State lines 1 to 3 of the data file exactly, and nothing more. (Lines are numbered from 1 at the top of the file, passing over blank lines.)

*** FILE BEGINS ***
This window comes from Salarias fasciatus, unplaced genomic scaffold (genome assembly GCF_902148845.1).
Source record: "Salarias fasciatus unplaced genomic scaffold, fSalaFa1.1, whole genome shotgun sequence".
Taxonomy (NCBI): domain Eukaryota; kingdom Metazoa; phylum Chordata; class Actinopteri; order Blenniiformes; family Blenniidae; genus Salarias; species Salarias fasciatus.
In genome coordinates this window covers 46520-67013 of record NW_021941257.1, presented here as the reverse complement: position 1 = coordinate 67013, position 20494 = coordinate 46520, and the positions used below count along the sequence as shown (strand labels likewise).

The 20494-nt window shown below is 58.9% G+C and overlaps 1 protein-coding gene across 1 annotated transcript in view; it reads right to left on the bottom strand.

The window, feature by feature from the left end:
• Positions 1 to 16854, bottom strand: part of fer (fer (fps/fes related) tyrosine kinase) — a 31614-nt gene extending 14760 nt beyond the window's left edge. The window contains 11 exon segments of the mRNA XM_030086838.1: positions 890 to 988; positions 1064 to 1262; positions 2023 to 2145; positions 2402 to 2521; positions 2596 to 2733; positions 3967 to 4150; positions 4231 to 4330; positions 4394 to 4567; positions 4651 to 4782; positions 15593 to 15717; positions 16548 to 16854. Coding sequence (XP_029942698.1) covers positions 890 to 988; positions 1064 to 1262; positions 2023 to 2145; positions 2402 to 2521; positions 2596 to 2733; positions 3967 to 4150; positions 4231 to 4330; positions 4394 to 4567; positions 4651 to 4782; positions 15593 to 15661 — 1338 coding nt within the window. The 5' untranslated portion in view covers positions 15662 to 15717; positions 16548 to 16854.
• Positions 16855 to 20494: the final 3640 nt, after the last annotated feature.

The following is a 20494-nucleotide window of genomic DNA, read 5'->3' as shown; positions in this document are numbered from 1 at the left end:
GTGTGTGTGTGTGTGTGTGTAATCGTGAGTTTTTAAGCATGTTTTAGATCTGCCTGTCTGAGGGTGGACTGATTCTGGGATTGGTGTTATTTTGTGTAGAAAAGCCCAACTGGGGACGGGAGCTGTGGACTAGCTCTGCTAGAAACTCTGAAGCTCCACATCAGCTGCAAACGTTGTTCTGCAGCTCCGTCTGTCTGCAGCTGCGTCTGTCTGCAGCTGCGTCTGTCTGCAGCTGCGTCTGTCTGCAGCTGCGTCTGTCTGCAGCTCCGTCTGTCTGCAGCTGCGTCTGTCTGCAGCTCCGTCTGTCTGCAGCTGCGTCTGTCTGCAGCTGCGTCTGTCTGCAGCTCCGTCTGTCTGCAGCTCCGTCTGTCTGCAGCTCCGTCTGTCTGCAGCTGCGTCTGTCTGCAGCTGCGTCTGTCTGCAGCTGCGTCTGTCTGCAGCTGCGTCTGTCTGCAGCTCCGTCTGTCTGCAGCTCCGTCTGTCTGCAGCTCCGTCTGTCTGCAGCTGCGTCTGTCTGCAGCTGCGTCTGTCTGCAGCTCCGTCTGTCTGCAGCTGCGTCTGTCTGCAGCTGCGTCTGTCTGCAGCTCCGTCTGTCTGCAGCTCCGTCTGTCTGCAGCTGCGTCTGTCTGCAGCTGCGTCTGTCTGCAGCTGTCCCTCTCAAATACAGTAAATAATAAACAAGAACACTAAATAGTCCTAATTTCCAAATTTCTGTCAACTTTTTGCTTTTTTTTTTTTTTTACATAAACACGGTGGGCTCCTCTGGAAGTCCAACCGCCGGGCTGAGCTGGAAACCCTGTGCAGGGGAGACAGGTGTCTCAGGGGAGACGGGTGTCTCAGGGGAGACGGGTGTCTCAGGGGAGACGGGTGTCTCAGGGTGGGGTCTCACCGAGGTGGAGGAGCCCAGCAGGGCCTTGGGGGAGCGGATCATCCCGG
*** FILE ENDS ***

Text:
This window comes from Salarias fasciatus, unplaced genomic scaffold (genome assembly GCF_902148845.1).
Source record: "Salarias fasciatus unplaced genomic scaffold, fSalaFa1.1, whole genome shotgun sequence".
Taxonomy (NCBI): domain Eukaryota; kingdom Metazoa; phylum Chordata; class Actinopteri; order Blenniiformes; family Blenniidae; genus Salarias; species Salarias fasciatus.